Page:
Wedged between the Syd Barrett years and post-Dark Side Of The Moon megastardom, Meddle is often considered the ‘lost’ Pink Floyd album, ignored and underrated. As is reiterated throughout, this hour-long feature takes it upon itself to set the record straight.
It’s a shame, then, that the first half is dedicated to a washedout history of the band, from inception to Meddle-predecessor Ummagumma. While contextualizing the album, it’s both too brief to do so thoroughly and too long for a film of this nature. What follows is a discussion dominated by revered music scribes, whose work between them graces nearly every national music magazine and a range of books. Although their views are sporadically repetitive, they combine critical scrutiny with clear enthusiasm, dropping in anecdotal musings for good measure.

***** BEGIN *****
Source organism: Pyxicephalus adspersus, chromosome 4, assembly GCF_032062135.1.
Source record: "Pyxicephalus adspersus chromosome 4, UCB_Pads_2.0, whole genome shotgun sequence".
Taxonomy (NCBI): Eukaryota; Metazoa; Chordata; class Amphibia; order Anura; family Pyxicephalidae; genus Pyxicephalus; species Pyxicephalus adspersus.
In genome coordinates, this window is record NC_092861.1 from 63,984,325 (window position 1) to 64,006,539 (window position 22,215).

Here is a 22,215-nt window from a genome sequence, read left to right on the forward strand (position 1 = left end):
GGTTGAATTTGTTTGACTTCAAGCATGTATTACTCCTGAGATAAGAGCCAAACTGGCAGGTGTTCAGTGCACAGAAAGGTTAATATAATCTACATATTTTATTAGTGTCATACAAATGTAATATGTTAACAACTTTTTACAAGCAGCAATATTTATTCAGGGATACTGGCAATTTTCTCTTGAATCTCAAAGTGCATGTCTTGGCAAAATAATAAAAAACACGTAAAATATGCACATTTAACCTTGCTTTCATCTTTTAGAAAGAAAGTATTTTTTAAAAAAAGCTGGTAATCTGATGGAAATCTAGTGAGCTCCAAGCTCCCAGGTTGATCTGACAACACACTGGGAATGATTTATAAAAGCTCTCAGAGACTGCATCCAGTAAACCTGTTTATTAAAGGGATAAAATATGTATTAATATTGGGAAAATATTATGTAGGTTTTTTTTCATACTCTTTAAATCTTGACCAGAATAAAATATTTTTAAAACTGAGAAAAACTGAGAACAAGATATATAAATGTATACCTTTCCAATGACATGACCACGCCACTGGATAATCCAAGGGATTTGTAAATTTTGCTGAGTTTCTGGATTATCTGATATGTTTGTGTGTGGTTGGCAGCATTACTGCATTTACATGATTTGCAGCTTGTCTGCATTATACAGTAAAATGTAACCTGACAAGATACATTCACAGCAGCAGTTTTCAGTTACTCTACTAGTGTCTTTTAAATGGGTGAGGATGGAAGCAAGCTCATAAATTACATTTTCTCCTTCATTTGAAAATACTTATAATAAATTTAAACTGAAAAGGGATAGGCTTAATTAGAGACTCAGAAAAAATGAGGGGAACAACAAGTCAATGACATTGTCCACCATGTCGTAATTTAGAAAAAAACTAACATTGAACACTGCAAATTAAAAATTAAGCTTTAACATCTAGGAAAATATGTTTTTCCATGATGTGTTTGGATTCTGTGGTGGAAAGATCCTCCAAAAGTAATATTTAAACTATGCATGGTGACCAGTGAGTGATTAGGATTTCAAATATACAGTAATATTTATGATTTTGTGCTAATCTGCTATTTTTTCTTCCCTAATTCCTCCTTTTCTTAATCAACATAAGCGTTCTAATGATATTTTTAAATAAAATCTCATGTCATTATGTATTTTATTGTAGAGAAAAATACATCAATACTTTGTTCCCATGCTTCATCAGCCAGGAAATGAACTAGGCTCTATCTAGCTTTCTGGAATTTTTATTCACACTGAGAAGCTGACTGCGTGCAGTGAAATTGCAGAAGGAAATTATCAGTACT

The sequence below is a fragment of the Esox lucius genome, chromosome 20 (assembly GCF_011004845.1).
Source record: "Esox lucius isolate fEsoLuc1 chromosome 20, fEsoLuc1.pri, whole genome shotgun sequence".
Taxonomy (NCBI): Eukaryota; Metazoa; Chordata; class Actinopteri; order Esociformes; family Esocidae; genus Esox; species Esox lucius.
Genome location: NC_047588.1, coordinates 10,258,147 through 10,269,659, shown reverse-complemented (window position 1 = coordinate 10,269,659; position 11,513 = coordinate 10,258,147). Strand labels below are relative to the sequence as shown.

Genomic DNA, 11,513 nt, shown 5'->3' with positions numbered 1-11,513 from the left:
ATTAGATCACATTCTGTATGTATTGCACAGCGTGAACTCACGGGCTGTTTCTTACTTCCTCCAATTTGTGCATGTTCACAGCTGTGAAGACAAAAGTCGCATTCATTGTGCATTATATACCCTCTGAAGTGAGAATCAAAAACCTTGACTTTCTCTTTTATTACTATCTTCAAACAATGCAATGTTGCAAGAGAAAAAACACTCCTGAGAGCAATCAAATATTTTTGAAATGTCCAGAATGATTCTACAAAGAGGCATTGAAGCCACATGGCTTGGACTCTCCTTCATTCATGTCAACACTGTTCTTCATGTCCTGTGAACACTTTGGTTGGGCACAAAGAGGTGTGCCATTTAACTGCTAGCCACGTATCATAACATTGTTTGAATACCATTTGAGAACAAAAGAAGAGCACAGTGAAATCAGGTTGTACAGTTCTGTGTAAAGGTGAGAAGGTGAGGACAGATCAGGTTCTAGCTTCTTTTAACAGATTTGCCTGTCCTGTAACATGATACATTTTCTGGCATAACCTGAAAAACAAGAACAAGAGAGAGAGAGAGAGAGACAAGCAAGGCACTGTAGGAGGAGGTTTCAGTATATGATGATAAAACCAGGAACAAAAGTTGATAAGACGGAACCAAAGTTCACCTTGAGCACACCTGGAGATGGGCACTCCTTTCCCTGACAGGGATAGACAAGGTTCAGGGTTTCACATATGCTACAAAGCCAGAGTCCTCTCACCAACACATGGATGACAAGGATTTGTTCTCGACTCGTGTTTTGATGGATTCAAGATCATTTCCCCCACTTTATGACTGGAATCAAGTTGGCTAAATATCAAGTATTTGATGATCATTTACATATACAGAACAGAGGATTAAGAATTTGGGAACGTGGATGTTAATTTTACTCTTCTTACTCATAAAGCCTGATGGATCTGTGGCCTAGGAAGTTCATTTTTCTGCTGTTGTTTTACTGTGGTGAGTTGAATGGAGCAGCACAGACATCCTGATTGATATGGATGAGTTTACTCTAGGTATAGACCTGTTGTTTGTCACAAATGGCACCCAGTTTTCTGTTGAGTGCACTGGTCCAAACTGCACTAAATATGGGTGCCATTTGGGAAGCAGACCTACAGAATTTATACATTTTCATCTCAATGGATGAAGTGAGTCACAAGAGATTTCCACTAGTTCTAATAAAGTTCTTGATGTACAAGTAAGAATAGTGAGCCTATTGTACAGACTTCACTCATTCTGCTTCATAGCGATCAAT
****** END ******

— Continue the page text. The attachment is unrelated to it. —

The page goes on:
With the penny’s worth of thoughts from Yes founder Pete Banks and Soft Machine’s Hugh Hooper, the absence of any direct input from the Floyd is almost excusable. Disappointingly, though, their presence is instead replaced by awkward freeze-frame quotes littered carelessly throughout: a far cry from the exclusive interviews and insights given for the Classic Album series’ appraisal of Dark Side Of The Moon.
Ironically, this takes on a life akin to its topic: occasionally essential, yet too often disposable to be considered classic.